I still don't get this partial accountability thing. Why is no one held accountable for class sizes in NYC being 25% higher than in the rest of the state? Is it the money thing? That the very politicians who foisted NCLB on us say they can't afford to provide every urban child with the same teacher student ratio their own children have in their private schools where they pay $30,000 a year?

Are we saying that the key is to remove the ineffective teachers not to make class sizes so reasonable that teachers can be more effective?

Hmmmm, money. Is it there for Fannie May? Bear Sterns? Iraq? I don't get it. So-called ed reformers shrug their shoulders as these enormous sums get spent. Like there is no connection.

Don't you get it? If you break urban unions - and one way is to break their pay scales by offering a few teachers more money for whatever it takes to get high scores while taking down many teachers who reach certain pay scales or promote the 2 year wonders so you never have to pay a pension and can keep salaries low forever - you can do ed reform on the cheap and on the backs of teachers.

Think of the 14 hour days these people will put in before they burn out instead of hiring enough teachers to do the work in 7 hours.

Do suburban schools run this way? Are teachers held accountable for test scores? IS merit pay thrown at them? Don't they have tenure? Do suburban school systems actually elect people who control the budget?

Not for the urban heathen who require dictators like Michelle Rhee or Joel Klein.

Talk about civil rights. And the true shame - or sham - of the nation.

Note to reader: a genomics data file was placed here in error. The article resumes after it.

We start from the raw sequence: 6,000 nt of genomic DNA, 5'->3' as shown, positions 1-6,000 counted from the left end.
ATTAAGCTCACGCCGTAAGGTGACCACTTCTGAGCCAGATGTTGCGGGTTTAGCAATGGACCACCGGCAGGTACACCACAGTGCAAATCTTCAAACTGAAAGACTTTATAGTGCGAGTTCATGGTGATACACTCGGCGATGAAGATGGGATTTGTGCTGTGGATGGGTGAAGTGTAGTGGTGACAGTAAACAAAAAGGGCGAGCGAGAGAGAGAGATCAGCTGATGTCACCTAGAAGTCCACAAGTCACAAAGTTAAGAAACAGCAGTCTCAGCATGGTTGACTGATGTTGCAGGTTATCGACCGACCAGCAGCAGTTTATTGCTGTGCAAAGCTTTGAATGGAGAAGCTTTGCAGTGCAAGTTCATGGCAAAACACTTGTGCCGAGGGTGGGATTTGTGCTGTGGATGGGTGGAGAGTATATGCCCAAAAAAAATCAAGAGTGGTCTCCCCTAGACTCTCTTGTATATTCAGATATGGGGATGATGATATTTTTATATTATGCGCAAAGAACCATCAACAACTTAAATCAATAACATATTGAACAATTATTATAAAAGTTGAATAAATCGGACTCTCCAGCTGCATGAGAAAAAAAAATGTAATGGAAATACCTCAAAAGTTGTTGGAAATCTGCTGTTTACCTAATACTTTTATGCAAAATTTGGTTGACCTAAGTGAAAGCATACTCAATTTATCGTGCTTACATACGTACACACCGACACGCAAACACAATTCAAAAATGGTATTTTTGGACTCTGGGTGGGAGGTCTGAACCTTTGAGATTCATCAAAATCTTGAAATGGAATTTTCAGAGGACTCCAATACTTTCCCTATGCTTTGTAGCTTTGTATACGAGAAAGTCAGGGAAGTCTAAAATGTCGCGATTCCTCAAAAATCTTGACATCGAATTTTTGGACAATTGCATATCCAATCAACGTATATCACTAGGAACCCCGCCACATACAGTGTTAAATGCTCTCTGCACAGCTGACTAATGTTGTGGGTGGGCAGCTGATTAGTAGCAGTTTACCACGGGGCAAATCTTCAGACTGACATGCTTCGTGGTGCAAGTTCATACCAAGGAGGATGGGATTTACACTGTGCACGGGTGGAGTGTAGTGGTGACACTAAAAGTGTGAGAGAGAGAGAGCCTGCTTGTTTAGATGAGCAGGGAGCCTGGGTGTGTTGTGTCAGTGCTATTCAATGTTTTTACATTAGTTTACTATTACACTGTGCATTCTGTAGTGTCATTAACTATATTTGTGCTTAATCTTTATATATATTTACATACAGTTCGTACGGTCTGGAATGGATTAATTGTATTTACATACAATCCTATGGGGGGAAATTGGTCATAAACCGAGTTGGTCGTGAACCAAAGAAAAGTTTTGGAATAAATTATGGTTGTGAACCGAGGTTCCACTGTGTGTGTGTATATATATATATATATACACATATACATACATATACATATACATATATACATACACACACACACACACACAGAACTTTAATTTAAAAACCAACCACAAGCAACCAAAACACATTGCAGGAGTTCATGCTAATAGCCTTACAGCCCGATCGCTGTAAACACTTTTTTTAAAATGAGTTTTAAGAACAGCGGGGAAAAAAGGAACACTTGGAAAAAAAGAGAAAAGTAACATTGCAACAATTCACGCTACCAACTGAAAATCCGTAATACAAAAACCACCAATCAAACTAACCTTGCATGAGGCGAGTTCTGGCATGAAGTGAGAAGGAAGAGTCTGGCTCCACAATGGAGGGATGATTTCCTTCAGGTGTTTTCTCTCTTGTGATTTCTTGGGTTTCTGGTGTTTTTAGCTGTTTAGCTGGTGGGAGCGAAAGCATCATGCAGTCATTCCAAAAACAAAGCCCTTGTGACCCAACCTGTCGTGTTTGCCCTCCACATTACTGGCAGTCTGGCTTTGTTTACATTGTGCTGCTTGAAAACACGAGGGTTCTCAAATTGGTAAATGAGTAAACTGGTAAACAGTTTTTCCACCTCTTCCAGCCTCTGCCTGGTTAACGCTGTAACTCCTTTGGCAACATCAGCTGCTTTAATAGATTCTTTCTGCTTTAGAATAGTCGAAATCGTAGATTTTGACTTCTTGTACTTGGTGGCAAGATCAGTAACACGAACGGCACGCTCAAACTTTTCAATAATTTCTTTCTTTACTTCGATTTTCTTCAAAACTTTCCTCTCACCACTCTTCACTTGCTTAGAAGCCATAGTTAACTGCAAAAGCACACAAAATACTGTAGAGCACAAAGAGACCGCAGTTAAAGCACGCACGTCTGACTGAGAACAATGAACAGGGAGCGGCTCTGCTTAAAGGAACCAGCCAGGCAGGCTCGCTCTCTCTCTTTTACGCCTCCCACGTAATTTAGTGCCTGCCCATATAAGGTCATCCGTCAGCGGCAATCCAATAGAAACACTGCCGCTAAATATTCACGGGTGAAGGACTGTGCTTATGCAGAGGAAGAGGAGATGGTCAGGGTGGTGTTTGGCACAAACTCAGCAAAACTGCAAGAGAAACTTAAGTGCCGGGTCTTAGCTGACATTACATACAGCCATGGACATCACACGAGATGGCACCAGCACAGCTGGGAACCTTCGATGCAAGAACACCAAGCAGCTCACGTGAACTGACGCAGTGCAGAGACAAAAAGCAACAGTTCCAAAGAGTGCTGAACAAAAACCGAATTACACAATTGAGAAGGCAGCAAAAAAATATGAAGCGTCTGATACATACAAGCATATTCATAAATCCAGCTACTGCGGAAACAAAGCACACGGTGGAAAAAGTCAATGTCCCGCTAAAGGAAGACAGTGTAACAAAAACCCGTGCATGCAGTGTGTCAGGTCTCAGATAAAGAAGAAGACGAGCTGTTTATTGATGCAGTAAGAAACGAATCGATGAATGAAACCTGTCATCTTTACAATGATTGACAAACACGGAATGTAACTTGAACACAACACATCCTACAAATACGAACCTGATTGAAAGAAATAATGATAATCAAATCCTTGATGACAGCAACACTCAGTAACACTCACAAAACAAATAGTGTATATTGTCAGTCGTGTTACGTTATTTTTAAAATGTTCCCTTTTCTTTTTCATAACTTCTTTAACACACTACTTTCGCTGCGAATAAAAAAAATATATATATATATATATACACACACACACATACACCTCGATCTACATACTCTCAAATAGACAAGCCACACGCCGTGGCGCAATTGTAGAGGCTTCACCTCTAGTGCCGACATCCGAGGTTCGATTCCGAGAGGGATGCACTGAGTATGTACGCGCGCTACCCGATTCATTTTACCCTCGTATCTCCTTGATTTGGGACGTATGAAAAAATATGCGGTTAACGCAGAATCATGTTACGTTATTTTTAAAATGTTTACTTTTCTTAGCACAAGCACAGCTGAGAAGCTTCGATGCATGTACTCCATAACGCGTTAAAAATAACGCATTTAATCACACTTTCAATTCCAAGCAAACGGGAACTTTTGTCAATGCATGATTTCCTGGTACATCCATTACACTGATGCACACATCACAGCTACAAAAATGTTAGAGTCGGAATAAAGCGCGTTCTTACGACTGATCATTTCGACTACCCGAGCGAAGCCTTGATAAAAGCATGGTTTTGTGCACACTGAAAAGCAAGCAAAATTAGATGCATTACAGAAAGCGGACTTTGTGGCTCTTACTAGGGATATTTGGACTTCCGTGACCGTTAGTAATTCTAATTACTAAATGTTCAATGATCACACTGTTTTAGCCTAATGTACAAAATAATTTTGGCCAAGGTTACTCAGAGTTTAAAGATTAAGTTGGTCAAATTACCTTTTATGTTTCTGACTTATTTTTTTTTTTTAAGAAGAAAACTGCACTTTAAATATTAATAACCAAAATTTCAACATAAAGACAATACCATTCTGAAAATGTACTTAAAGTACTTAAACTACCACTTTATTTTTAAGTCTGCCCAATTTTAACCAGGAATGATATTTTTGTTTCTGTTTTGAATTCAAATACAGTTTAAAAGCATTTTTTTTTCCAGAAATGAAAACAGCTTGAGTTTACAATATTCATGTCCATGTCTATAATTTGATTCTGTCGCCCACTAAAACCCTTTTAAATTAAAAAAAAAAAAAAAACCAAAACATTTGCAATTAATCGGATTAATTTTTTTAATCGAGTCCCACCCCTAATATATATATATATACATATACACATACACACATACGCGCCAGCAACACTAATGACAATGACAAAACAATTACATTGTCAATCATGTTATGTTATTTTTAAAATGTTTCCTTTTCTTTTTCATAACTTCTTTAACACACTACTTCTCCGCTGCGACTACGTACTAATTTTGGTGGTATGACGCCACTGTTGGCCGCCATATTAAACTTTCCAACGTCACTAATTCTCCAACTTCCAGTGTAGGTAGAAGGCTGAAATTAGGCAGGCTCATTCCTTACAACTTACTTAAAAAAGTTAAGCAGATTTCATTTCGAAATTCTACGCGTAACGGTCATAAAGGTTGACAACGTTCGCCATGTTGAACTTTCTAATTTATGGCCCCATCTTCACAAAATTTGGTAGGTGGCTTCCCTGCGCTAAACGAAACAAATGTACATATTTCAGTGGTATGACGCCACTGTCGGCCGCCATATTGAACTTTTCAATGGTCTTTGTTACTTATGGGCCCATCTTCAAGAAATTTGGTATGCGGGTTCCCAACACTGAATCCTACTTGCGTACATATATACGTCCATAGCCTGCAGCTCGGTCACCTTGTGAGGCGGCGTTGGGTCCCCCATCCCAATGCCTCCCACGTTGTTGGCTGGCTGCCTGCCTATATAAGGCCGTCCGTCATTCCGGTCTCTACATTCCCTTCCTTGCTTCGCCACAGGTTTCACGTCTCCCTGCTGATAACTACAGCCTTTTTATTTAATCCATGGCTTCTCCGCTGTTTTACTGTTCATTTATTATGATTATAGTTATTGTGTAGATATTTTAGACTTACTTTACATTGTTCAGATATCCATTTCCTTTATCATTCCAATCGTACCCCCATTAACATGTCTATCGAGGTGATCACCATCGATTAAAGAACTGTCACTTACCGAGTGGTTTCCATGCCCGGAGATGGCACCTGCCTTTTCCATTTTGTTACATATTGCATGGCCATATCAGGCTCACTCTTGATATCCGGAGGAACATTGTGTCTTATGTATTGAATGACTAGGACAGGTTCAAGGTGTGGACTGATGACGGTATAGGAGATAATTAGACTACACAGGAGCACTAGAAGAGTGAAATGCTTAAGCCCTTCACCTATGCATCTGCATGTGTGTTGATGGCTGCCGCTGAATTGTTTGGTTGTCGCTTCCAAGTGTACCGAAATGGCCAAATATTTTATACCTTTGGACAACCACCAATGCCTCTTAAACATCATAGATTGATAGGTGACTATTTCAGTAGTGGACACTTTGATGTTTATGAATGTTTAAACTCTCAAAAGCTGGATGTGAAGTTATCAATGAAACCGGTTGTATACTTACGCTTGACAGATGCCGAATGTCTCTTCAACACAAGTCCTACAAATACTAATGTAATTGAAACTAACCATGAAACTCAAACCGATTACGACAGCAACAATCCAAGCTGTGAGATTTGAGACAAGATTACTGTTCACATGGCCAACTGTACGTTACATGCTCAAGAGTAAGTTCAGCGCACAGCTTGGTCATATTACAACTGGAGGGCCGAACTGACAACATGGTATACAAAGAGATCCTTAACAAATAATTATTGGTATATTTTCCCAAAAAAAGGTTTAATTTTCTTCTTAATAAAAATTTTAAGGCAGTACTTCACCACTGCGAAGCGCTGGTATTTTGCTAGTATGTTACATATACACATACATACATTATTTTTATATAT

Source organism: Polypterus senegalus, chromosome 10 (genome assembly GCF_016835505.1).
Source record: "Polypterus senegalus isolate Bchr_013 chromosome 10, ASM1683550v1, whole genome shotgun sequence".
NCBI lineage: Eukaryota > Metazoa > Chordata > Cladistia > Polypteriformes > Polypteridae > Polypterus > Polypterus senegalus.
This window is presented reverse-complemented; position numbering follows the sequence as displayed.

High-stakes testing is an excellent tool to control the masses and keep them in their places. The last thing the ruling elite who own this country want is for public schools to succeed.

Norm, the treatment of urban public school teachers is indeed reprehensible.

Someone should do a comparison of people who run wealthy districts in terms of education background vs. the people being hired in urban areas.

Would any suburban school district hire a Joel Klein or a Michelle Rhee or a Paul Vallas to run their schools? Suggest this at your local school board meeting and you would be laughed out of town.

John (Thompson):

My first thought to your response was that this is what makes it so difficult to write an IEP. If you ask a teacher a question about how to solve a problem, it's very difficult to pin down the specific steps of how to get there, what resources it will take, and whether or not what was previously tried worked, how well, how you know and what needs to be improved to stand a better chance at success. BTW--I agree with you on commitment, and at the micro level I have worked in organizations that drove accountability on commitment to a vision and a philosophy. I don't know how to achieve that at the macro level of public education and in the context of organized labor. Perhaps the closest model would be Cuba and the post-revolutionary fervor that drove the 100% literacy movement. I don't see us going there.